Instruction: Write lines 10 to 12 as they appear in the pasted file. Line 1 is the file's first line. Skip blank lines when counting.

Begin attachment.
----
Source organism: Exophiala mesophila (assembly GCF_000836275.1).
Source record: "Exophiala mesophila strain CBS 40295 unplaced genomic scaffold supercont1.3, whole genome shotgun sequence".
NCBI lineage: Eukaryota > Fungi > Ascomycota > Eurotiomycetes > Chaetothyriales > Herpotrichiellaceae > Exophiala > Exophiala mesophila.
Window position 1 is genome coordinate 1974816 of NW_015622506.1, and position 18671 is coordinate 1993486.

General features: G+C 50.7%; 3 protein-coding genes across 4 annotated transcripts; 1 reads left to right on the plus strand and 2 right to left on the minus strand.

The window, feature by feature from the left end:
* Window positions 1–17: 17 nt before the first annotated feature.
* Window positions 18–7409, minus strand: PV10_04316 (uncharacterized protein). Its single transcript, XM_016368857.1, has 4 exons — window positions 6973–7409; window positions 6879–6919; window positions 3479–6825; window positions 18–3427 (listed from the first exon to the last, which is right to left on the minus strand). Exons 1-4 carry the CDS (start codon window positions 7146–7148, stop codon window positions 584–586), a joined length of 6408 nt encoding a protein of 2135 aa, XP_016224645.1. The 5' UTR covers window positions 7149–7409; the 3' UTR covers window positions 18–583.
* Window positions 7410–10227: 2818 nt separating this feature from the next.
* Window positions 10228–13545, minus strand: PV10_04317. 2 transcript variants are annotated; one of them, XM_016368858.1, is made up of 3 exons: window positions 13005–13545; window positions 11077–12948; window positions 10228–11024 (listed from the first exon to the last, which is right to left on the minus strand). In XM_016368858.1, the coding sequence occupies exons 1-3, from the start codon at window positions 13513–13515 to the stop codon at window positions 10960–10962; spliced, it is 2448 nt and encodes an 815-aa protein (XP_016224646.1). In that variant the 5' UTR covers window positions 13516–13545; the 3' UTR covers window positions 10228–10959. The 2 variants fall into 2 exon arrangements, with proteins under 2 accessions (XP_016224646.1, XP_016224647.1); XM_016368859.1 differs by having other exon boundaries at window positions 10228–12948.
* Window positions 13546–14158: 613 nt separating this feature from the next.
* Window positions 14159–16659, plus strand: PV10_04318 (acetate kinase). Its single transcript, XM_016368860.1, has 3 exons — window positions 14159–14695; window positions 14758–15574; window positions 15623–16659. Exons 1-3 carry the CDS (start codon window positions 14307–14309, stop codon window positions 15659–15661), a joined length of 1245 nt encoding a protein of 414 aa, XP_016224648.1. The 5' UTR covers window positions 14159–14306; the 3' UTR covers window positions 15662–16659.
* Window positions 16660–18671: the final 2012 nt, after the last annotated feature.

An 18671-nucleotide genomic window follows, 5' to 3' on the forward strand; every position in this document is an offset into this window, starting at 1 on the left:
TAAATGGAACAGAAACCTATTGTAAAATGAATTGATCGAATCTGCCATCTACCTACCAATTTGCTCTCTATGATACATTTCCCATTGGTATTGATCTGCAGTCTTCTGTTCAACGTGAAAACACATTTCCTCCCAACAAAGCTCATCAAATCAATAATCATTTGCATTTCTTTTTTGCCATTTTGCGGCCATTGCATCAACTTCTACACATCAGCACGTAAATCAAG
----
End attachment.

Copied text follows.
* Window positions 10228–13545, minus strand: PV10_04317. 2 transcript variants are annotated; one of them, XM_016368858.1, is made up of 3 exons: window positions 13005–13545; window positions 11077–12948; window positions 10228–11024 (listed from the first exon to the last, which is right to left on the minus strand). In XM_016368858.1, the coding sequence occupies exons 1-3, from the start codon at window positions 13513–13515 to the stop codon at window positions 10960–10962; spliced, it is 2448 nt and encodes an 815-aa protein (XP_016224646.1). In that variant the 5' UTR covers window positions 13516–13545; the 3' UTR covers window positions 10228–10959. The 2 variants fall into 2 exon arrangements, with proteins under 2 accessions (XP_016224646.1, XP_016224647.1); XM_016368859.1 differs by having other exon boundaries at window positions 10228–12948.
* Window positions 13546–14158: 613 nt separating this feature from the next.
* Window positions 14159–16659, plus strand: PV10_04318 (acetate kinase). Its single transcript, XM_016368860.1, has 3 exons — window positions 14159–14695; window positions 14758–15574; window positions 15623–16659. Exons 1-3 carry the CDS (start codon window positions 14307–14309, stop codon window positions 15659–15661), a joined length of 1245 nt encoding a protein of 414 aa, XP_016224648.1. The 5' UTR covers window positions 14159–14306; the 3' UTR covers window positions 15662–16659.